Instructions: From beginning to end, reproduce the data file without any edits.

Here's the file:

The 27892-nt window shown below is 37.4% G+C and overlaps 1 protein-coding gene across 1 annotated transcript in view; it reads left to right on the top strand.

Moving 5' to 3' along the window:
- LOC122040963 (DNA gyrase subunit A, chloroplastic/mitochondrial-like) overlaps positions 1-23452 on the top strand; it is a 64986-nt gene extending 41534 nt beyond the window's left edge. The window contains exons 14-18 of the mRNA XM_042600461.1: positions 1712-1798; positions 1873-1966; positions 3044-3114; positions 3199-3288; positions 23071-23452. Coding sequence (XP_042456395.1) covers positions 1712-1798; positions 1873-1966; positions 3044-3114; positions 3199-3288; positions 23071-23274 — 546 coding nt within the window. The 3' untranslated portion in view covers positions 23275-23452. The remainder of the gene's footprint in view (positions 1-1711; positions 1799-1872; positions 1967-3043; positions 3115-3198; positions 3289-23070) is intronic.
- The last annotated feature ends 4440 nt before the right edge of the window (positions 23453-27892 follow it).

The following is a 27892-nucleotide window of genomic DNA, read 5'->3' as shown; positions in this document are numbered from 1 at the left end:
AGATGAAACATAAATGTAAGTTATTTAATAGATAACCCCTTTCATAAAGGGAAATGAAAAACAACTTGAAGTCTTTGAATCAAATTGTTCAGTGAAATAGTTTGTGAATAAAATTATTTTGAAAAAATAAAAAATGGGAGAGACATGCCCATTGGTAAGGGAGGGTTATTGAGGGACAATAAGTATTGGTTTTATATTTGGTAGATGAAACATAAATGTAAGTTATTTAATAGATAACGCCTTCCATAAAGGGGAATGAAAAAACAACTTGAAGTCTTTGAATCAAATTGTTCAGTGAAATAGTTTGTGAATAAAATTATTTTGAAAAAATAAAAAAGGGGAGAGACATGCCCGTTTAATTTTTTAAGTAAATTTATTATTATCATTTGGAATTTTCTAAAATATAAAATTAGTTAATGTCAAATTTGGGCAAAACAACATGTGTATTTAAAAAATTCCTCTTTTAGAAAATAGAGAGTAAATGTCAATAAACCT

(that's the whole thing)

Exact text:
The 27892-nt window shown below is 37.4% G+C and overlaps 1 protein-coding gene across 1 annotated transcript in view; it reads left to right on the top strand.

Moving 5' to 3' along the window:
- LOC122040963 (DNA gyrase subunit A, chloroplastic/mitochondrial-like) overlaps positions 1-23452 on the top strand; it is a 64986-nt gene extending 41534 nt beyond the window's left edge. The window contains exons 14-18 of the mRNA XM_042600461.1: positions 1712-1798; positions 1873-1966; positions 3044-3114; positions 3199-3288; positions 23071-23452. Coding sequence (XP_042456395.1) covers positions 1712-1798; positions 1873-1966; positions 3044-3114; positions 3199-3288; positions 23071-23274 — 546 coding nt within the window. The 3' untranslated portion in view covers positions 23275-23452. The remainder of the gene's footprint in view (positions 1-1711; positions 1799-1872; positions 1967-3043; positions 3115-3198; positions 3289-23070) is intronic.
- The last annotated feature ends 4440 nt before the right edge of the window (positions 23453-27892 follow it).

The following is a 27892-nucleotide window of genomic DNA, read 5'->3' as shown; positions in this document are numbered from 1 at the left end:
AGATGAAACATAAATGTAAGTTATTTAATAGATAACCCCTTTCATAAAGGGAAATGAAAAACAACTTGAAGTCTTTGAATCAAATTGTTCAGTGAAATAGTTTGTGAATAAAATTATTTTGAAAAAATAAAAAATGGGAGAGACATGCCCATTGGTAAGGGAGGGTTATTGAGGGACAATAAGTATTGGTTTTATATTTGGTAGATGAAACATAAATGTAAGTTATTTAATAGATAACGCCTTCCATAAAGGGGAATGAAAAAACAACTTGAAGTCTTTGAATCAAATTGTTCAGTGAAATAGTTTGTGAATAAAATTATTTTGAAAAAATAAAAAAGGGGAGAGACATGCCCGTTTAATTTTTTAAGTAAATTTATTATTATCATTTGGAATTTTCTAAAATATAAAATTAGTTAATGTCAAATTTGGGCAAAACAACATGTGTATTTAAAAAATTCCTCTTTTAGAAAATAGAGAGTAAATGTCAATAAACCT